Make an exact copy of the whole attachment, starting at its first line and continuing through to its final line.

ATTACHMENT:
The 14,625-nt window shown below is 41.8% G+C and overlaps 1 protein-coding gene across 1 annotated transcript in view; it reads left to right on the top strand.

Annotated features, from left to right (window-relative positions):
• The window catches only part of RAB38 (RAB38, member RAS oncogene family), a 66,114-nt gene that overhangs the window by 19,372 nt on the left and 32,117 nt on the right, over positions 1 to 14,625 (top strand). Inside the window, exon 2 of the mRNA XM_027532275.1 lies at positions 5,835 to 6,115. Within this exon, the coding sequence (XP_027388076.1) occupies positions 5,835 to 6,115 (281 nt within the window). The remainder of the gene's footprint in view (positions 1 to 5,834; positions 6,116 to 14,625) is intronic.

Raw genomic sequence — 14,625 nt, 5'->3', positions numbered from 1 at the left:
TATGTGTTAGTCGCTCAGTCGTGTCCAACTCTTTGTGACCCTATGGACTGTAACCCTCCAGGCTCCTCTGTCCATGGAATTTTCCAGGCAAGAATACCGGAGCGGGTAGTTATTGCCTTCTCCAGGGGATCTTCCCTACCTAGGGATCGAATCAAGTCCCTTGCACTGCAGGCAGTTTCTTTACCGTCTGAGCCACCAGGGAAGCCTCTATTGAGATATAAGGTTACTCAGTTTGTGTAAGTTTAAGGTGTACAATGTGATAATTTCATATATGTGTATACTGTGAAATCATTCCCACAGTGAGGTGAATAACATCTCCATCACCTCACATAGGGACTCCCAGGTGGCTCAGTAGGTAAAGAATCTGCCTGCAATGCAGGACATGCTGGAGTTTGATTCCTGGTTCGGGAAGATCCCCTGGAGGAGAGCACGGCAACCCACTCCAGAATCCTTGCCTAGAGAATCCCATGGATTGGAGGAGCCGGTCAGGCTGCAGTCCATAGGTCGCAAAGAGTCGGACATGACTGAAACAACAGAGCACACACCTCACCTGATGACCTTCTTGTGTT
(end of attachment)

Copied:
The 14,625-nt window shown below is 41.8% G+C and overlaps 1 protein-coding gene across 1 annotated transcript in view; it reads left to right on the top strand.

Annotated features, from left to right (window-relative positions):
• The window catches only part of RAB38 (RAB38, member RAS oncogene family), a 66,114-nt gene that overhangs the window by 19,372 nt on the left and 32,117 nt on the right, over positions 1 to 14,625 (top strand). Inside the window, exon 2 of the mRNA XM_027532275.1 lies at positions 5,835 to 6,115. Within this exon, the coding sequence (XP_027388076.1) occupies positions 5,835 to 6,115 (281 nt within the window). The remainder of the gene's footprint in view (positions 1 to 5,834; positions 6,116 to 14,625) is intronic.

Raw genomic sequence — 14,625 nt, 5'->3', positions numbered from 1 at the left:
TATGTGTTAGTCGCTCAGTCGTGTCCAACTCTTTGTGACCCTATGGACTGTAACCCTCCAGGCTCCTCTGTCCATGGAATTTTCCAGGCAAGAATACCGGAGCGGGTAGTTATTGCCTTCTCCAGGGGATCTTCCCTACCTAGGGATCGAATCAAGTCCCTTGCACTGCAGGCAGTTTCTTTACCGTCTGAGCCACCAGGGAAGCCTCTATTGAGATATAAGGTTACTCAGTTTGTGTAAGTTTAAGGTGTACAATGTGATAATTTCATATATGTGTATACTGTGAAATCATTCCCACAGTGAGGTGAATAACATCTCCATCACCTCACATAGGGACTCCCAGGTGGCTCAGTAGGTAAAGAATCTGCCTGCAATGCAGGACATGCTGGAGTTTGATTCCTGGTTCGGGAAGATCCCCTGGAGGAGAGCACGGCAACCCACTCCAGAATCCTTGCCTAGAGAATCCCATGGATTGGAGGAGCCGGTCAGGCTGCAGTCCATAGGTCGCAAAGAGTCGGACATGACTGAAACAACAGAGCACACACCTCACCTGATGACCTTCTTGTGTT